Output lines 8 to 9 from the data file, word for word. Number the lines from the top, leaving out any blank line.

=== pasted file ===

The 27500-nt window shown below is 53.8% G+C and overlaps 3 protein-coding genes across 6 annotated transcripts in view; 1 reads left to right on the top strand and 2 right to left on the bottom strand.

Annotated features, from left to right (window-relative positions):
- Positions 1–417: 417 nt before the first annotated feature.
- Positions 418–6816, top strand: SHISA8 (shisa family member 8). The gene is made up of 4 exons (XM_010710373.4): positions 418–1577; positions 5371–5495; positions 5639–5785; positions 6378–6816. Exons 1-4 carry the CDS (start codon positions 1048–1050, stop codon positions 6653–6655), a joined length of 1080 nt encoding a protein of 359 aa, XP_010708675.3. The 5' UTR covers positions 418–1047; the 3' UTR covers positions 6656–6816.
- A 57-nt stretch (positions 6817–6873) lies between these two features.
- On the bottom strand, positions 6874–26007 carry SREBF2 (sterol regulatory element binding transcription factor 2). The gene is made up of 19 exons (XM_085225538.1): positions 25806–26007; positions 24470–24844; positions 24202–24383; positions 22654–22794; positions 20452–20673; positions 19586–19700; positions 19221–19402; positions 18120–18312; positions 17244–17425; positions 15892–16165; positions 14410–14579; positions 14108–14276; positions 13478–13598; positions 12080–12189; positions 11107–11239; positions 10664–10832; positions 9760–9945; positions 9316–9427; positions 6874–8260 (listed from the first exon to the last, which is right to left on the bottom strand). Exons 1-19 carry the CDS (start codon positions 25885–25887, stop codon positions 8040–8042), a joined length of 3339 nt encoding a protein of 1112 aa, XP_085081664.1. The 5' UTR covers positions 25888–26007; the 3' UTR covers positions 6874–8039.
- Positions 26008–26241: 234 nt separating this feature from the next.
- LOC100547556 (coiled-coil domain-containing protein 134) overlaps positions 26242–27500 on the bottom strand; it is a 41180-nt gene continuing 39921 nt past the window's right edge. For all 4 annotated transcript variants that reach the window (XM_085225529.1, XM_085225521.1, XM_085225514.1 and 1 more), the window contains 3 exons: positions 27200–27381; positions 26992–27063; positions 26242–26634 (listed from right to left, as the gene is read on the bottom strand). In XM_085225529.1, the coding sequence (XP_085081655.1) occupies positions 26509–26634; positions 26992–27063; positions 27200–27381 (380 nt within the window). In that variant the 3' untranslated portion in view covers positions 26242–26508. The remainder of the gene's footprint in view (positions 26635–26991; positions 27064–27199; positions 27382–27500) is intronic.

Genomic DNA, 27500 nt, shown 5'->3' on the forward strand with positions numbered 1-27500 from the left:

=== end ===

- LOC100547556 (coiled-coil domain-containing protein 134) overlaps positions 26242–27500 on the bottom strand; it is a 41180-nt gene continuing 39921 nt past the window's right edge. For all 4 annotated transcript variants that reach the window (XM_085225529.1, XM_085225521.1, XM_085225514.1 and 1 more), the window contains 3 exons: positions 27200–27381; positions 26992–27063; positions 26242–26634 (listed from right to left, as the gene is read on the bottom strand). In XM_085225529.1, the coding sequence (XP_085081655.1) occupies positions 26509–26634; positions 26992–27063; positions 27200–27381 (380 nt within the window). In that variant the 3' untranslated portion in view covers positions 26242–26508. The remainder of the gene's footprint in view (positions 26635–26991; positions 27064–27199; positions 27382–27500) is intronic.

Genomic DNA, 27500 nt, shown 5'->3' on the forward strand with positions numbered 1-27500 from the left: